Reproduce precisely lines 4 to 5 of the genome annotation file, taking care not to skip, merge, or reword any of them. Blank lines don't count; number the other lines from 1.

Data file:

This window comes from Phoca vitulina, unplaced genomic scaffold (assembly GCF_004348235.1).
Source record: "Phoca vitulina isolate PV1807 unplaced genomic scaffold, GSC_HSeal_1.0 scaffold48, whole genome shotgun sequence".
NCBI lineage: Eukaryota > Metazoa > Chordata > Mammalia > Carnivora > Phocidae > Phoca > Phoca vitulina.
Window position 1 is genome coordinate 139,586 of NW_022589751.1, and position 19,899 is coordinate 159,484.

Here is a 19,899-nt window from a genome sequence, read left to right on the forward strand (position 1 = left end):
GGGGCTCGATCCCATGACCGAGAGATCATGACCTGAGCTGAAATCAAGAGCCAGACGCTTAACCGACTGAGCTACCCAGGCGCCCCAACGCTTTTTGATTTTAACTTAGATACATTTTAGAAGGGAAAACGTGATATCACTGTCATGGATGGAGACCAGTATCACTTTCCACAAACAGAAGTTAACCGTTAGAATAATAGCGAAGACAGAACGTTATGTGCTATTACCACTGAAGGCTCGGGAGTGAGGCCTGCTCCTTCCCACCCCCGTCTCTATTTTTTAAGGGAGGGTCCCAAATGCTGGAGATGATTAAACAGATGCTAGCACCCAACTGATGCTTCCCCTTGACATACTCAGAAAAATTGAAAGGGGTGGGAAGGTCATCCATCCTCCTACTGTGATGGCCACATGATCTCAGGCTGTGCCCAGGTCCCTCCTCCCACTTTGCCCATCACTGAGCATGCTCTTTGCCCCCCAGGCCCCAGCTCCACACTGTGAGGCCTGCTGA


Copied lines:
Window position 1 is genome coordinate 139,586 of NW_022589751.1, and position 19,899 is coordinate 159,484.

Here is a 19,899-nt window from a genome sequence, read left to right on the forward strand (position 1 = left end):